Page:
One night. One night ever that she'd thrown caution to the wind and enjoyed a reckless night with a guy she'd crushed on from afar for years, and she'd managed to make the worst mess. Mostly because she'd been dumped the month before, her ex-boyfriend citing she was too boring — both in life and in the bedroom — and she'd been trying to prove she could be sexy and fun and the opposite of herself.
So she'd flirted with Cameron freaking Brantley, had way too much to drink, and ended up having a one-night stand with the town's bad boy hours before he'd deployed.
But she'd gotten an angelic little girl in return, and she'd never regret that.
"Hey," Cam said, his voice warmer now. "Emma, right?"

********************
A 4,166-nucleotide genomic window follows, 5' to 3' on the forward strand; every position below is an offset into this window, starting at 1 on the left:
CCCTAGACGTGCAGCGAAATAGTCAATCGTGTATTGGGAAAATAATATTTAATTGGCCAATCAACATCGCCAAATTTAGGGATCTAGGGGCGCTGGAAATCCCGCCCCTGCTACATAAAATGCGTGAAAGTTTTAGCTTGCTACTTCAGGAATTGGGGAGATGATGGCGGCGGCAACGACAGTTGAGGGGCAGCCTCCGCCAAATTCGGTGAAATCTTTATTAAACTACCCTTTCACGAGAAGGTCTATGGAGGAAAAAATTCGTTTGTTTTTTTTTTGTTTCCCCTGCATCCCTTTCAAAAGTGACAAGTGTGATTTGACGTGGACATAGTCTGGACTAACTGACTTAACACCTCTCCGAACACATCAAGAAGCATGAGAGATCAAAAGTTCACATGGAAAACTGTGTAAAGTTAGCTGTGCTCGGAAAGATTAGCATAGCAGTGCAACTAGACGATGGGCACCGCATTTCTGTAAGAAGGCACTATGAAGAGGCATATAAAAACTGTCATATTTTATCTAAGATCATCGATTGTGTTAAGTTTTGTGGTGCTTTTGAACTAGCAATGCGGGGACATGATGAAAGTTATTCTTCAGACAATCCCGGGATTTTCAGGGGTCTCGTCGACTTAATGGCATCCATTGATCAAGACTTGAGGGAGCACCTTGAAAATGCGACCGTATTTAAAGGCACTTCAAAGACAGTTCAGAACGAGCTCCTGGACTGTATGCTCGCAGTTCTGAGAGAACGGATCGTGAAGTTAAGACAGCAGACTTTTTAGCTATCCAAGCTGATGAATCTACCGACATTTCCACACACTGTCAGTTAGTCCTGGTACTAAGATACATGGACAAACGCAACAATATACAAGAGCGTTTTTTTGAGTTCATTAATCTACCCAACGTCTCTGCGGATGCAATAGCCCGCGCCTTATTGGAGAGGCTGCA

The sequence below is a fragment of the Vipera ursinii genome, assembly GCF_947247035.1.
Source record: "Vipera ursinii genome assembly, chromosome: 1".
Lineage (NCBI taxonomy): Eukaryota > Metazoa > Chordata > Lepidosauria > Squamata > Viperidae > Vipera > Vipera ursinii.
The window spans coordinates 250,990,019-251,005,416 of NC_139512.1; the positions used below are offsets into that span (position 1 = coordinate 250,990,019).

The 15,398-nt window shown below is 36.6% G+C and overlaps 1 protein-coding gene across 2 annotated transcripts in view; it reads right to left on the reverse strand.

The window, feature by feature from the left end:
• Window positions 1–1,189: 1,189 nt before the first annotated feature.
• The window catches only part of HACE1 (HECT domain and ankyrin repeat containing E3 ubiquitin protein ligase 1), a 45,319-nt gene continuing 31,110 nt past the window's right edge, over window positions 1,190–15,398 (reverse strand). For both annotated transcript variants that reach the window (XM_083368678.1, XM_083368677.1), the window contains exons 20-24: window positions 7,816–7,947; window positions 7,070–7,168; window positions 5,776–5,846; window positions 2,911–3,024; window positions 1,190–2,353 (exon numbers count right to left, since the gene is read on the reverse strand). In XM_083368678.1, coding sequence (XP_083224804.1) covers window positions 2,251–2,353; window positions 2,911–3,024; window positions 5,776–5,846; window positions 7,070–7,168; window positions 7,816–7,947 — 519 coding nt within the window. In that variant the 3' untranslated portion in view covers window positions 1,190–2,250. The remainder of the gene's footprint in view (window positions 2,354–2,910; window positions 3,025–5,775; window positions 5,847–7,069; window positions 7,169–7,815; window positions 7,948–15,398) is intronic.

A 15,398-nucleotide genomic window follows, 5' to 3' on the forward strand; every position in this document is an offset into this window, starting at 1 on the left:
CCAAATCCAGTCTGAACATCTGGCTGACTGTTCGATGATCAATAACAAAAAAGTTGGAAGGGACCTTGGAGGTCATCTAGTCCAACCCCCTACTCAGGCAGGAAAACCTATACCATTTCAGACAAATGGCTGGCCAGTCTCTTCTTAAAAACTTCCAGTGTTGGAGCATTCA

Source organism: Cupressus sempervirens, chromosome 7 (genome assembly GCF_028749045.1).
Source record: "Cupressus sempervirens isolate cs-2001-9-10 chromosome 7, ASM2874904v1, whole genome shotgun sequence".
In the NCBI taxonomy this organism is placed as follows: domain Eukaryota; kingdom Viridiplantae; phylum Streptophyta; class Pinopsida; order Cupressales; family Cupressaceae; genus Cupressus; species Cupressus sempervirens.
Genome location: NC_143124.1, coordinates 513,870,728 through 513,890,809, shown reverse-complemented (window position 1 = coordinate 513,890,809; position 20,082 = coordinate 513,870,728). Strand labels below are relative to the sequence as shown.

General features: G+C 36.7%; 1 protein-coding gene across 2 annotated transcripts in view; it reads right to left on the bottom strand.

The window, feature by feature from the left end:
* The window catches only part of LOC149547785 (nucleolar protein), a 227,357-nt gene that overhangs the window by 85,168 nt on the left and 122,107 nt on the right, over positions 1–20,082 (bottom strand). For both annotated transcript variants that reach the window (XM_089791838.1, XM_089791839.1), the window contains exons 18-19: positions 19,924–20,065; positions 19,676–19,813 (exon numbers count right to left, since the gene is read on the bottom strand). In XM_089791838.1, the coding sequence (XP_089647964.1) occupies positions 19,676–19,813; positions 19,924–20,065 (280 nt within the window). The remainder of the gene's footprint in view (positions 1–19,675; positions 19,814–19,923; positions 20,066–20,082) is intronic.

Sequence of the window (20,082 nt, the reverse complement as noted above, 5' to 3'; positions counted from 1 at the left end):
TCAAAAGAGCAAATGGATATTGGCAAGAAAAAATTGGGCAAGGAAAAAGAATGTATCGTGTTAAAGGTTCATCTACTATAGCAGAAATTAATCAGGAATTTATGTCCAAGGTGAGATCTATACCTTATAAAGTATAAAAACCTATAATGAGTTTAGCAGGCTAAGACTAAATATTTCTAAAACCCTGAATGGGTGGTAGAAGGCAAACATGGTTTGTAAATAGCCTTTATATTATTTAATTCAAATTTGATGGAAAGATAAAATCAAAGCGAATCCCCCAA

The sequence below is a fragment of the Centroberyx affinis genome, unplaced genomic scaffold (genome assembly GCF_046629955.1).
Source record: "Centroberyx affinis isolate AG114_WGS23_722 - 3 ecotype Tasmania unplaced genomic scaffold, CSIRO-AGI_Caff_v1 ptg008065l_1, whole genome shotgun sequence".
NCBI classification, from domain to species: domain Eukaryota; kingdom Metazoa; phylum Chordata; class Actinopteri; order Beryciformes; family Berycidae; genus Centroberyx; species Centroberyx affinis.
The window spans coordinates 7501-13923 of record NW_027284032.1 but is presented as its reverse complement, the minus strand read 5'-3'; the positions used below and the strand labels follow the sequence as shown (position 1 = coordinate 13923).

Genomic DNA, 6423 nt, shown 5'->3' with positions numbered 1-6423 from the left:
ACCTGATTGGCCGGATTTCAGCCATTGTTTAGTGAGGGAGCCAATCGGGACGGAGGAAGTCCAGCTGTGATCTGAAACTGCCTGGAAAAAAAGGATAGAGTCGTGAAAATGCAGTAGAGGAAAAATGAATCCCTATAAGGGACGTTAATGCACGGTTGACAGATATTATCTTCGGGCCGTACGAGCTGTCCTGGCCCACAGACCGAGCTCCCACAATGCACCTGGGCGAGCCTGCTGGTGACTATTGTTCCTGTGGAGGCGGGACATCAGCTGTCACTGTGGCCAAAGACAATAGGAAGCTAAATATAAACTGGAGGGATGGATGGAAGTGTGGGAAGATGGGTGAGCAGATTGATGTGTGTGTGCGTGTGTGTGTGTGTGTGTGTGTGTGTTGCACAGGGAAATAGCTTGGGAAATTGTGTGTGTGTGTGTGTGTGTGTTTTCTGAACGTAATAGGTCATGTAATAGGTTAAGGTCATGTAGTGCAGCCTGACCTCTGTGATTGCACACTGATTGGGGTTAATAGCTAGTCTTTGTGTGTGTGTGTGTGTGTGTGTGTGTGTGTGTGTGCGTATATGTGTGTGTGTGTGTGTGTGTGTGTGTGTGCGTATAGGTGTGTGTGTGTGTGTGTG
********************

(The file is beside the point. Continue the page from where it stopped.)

Her heart took off, beat after beat, although the fast pace made it hard to tell one from the other. It'd been torturous enough having to see Cam's brother on a regular basis now that he was back in Hope Springs for good, but it wasn't like she knew Heath, not really. Honestly, it wasn't like she knew Cameron Brantley, either, although thanks to their one-night stand three years ago, she knew all about the amazing things he could do with his tongue, and the memory threatened to make her overheat, despite the cool spring breeze.
Pull it together, Emma. She spotted her dropped clipboard on the edge of the porch and scooped it up, clinging to it like a lifeline.
"I didn't know you were ..." She swallowed, waiting for him to fill in the blank. Was he back, back? Or just on leave? Why hadn't she heard about it?
"Just got back day before yesterday," he said.
"The army, right?"
He nodded. "I'm officially out, though, actually. Honorably discharged, so I could run the lodge with Heath and Quinn."